I started writing articles on various topics and putting them on that site. Not only did it put me extremely high in search engine rankings but I found my practice was busting at the seams as people were clearly searching for therapists online. I was still a MFT intern and the agency I was working at couldn’t believe it! Additionally, I started getting contacted by people from all around the world who were finding the site and seeking advice from me. I realized there was a huge potential to reach more than I’d ever imagined; people worldwide seeking further education on the topics I was writing about.
It was then that the concept of creating downloadable products for purchase was born. Therapy-At-Home-Workbooks® is my line of tools for couples (and soon individuals) to use to improve their emotional and relationship health. I currently have The Premarital Counseling Workbook for Couples (also available in Spanish) and The Marriage Refresher Course Workbook for Couples. My next project is a workbook for individuals on the topic of emotional health.
Lisa: I typically don’t use social media for my therapy practice specifically, though it’s possible clients have stumbled upon me that way. I primarily use Twitter and my Facebook page to share information related to emotional and relationship health. I also use them to market my workbooks, as well as recommend other products. I’ve established a lot of relationships with therapists, psychologists, and others in my field doing some great stuff.
Peggy: How much time per day do you spend on social media? What advice do you have for others with regards to not getting addicted to social media?
Lisa: During the week I’ll post a few odds and ends in the morning and sometimes again later in the day. I usually don’t engage in social media on the weekends.
I think social media and other online activities can be a big risk for many, particularly those who don’t have a balance of healthy outlets, are depressed, or vulnerable to addiction. There have been recent studies on the similarities between the brain’s response to internet use (gaming, social media) and drug addiction. The most important thing to do to avoid getting “addicted” to social media is to closely monitor any negative consequences (relationships, job, mood issues, etc.).
Peggy: What were you going to be when you grew up?
Lisa: When I was young I used to love to write and when a little older, do photography. My dream at that time was to become a photojournalist. Instead, I embarked on a film/television production career that I ultimately ditched to become a therapist, which is more rewarding and a better overall fit for me.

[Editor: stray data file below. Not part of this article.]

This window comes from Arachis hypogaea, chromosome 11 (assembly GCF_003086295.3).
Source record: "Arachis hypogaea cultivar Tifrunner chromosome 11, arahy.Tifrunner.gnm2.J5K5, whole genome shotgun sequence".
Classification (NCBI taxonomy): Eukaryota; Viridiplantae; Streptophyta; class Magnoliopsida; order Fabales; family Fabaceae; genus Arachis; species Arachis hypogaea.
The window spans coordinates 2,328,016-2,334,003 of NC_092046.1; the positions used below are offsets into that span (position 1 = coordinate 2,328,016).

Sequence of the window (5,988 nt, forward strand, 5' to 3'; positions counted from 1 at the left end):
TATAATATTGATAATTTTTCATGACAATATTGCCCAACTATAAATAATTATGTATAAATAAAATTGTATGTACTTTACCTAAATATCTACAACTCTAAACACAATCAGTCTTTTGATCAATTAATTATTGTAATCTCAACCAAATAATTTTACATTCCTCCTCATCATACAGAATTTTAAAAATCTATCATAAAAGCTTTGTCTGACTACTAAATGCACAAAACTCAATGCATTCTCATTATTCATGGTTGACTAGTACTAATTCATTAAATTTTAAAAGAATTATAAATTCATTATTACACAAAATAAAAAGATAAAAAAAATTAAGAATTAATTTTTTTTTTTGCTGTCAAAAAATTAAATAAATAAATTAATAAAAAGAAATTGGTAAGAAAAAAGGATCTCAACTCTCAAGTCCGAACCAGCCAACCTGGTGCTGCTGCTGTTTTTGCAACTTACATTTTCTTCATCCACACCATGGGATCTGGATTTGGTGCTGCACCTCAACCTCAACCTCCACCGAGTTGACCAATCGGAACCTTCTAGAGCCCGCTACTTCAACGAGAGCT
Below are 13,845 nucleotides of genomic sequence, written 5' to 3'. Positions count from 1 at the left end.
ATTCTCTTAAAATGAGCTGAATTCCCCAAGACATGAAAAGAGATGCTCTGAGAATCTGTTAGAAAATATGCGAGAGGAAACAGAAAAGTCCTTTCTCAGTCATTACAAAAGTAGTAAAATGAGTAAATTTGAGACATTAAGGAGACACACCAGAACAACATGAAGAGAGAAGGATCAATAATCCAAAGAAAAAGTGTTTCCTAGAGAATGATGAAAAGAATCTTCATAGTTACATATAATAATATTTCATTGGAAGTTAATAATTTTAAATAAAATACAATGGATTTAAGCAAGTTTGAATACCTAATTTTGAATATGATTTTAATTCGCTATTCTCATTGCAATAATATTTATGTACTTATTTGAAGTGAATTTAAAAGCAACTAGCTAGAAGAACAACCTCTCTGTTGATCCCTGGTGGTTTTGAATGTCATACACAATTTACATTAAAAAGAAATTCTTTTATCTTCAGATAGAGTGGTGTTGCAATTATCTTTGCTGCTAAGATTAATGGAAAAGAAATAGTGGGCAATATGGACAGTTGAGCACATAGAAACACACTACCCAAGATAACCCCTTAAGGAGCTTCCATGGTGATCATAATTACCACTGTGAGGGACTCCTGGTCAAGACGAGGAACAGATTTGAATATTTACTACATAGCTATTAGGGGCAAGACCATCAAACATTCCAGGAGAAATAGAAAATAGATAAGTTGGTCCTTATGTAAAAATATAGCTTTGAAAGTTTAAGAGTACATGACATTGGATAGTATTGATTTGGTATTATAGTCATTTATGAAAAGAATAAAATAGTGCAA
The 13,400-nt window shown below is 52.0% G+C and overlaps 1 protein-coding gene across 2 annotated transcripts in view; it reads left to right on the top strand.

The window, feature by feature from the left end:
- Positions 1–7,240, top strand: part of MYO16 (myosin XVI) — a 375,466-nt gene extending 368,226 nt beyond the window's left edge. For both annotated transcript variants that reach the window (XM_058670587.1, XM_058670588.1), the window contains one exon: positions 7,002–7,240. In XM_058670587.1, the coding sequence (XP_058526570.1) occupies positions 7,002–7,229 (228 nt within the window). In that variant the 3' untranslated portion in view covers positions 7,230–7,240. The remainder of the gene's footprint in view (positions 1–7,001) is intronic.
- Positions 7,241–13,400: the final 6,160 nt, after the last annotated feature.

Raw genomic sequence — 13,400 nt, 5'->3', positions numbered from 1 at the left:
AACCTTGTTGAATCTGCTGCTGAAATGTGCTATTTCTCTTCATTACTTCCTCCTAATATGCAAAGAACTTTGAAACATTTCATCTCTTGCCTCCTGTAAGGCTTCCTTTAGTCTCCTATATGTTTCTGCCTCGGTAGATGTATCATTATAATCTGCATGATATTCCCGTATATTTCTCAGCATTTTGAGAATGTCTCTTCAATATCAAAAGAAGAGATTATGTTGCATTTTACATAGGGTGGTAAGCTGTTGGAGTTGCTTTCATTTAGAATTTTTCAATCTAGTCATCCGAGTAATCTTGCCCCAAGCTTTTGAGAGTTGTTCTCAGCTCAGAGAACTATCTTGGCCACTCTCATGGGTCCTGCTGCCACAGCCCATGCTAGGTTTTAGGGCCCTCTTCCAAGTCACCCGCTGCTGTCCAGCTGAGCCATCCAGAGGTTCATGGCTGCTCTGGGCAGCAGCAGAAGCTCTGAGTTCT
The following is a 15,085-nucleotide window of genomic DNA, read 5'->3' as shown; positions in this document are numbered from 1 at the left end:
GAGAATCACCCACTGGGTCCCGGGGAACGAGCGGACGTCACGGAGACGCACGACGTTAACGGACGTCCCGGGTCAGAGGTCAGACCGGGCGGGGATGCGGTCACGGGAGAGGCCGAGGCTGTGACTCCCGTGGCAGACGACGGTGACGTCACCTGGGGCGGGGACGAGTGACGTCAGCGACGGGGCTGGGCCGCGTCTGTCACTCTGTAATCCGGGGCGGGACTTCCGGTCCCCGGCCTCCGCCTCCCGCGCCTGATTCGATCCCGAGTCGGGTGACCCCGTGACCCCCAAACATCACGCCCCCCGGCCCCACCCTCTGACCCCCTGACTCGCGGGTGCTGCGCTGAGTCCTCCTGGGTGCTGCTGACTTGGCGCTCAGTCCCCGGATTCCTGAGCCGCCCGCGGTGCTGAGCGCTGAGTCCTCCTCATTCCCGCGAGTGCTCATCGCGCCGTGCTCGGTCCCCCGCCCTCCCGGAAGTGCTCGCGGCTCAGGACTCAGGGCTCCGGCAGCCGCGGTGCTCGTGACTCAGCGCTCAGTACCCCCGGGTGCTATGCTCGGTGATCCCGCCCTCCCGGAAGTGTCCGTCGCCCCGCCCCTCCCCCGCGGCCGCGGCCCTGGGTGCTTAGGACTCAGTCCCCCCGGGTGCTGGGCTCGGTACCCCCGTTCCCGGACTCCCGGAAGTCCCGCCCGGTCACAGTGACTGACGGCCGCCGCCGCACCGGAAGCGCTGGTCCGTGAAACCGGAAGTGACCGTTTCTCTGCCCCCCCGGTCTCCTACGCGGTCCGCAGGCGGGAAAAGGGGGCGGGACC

Peggy: How do you balance motherhood and work?
Lisa: For me the trick is a periodic re-evaluation of how things are balanced. I identify with a lot of roles; mom, wife, friend, therapist, writer…and it’s easy to find my scales have tipped in a way that’s not comfortable. I used to identify with being a “Type A” personality but not anymore. Trying to do it all is highly over-rated. My meditation practice has helped a lot with making that shift.
Peggy: How do you get out of a funk?
Lisa: Exercise helps improve my mood a lot. Talking to my husband and friends helps, too. Sushi or frozen yogurt also does wonders.
Peggy: Dark or milk? Do you have a favorite brand?
Lisa: Dark. I realize this is very “old-school” but I still have a special affinity for Hershey’s Special Dark.
Peggy: Is there anything else you would like people to know about you?
Lisa: I like to mountain bike, hike, and am coaching my son’s soccer team (he’s in kindergarten). I think it’s important for young boys to see that girls play sports too. :)
Peggy: Lisa, thank you so much for your time here!
Sue Ann Gleason has a fabulous and very popular Facebook page called Chocolate For Breakfast which I interact with on a daily basis. She posts great photos of chocolate, and fun quotes…very happy stuff that’s easy to ‘like’. I became curious about who was behind the page, and whether she really ate chocolate for breakfast… so I did a little research and discovered this wonderful and intelligent woman who has amazing credentials and provides exceptional programs and content for women. Please enjoy my interview with Sue Ann…and if you’re interested in growing a business via social media, be sure to pay attention to her excellent tips below. Sue Ann knows what she’s talking about!
Bio: Sue Ann Gleason is a food lover, food writer, food-based healer and savvy marketing strategist. Founder of Conscious Bites Nutrition and the Well Nourished Woman, she inspires women to trust their intuition, unravel their food stories and take back their plates, one luscious bite at a time. Sue Ann shares her expertise through online programs and in one-on-one sessions via telephone or Skype.
To download her free No Longer Asleep at the Meal ebook, click here.
For Sue Ann’s free Chocolate Lover’s Guide, click here.
And for daily interaction and delicious chocolate suggestions and humor, visit her chocolate lover’s playground on Facebook.
Peggy: Where were you born and where do you live now?
Sue Ann: I was born in Buffalo, New York. I now live in Northern Virginia just outside of Washington, DC.
Peggy: I love the name of your blog, Chocolate for Breakfast. What inspired the name? Do you really eat chocolate for breakfast?
Sue Ann: I do eat chocolate for breakfast! My culinary nutrition work is all about pleasure and permission and showing women that they don’t have to deprive themselves of delicious treats to achieve vibrant health. In fact, it’s quite the opposite. When we deny ourselves the pleasure of a treat we end up craving it even more. So rather than ‘curbing’ our cravings, I suggest we ‘honor’ our desires. And we do that with the very best chocolate we can acquire.